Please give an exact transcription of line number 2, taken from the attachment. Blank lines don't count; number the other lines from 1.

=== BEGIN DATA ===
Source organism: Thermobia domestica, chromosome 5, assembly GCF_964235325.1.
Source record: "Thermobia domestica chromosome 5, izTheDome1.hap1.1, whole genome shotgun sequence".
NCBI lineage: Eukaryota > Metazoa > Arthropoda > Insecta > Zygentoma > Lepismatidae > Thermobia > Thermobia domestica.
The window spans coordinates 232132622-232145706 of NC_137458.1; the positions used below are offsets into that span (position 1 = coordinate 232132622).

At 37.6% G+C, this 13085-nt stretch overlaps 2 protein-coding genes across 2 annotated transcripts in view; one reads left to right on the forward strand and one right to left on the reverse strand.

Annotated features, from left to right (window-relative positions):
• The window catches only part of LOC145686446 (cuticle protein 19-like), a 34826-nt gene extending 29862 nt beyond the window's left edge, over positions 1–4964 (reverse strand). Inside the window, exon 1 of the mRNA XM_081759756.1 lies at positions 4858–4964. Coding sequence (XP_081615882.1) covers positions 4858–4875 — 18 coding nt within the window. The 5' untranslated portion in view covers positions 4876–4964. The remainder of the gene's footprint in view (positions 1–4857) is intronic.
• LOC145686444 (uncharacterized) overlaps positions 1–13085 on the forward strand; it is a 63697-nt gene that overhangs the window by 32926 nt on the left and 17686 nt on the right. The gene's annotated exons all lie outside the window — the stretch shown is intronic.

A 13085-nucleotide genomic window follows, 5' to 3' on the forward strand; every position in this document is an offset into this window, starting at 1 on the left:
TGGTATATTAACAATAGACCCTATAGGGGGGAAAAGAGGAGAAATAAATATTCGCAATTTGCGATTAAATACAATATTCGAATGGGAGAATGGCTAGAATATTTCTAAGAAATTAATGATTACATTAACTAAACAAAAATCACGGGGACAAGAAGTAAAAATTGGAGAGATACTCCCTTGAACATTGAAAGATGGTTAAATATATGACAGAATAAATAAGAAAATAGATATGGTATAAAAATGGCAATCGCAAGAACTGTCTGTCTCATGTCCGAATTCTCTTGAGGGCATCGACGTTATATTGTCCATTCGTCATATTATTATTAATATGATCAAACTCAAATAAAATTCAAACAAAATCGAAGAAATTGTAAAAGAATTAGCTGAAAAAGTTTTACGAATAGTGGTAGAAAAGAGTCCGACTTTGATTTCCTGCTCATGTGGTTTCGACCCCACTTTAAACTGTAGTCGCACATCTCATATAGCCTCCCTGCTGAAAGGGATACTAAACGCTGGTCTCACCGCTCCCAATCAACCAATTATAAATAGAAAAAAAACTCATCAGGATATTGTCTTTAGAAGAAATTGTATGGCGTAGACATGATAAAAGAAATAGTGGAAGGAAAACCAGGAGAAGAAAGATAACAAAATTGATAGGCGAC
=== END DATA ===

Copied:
Source record: "Thermobia domestica chromosome 5, izTheDome1.hap1.1, whole genome shotgun sequence".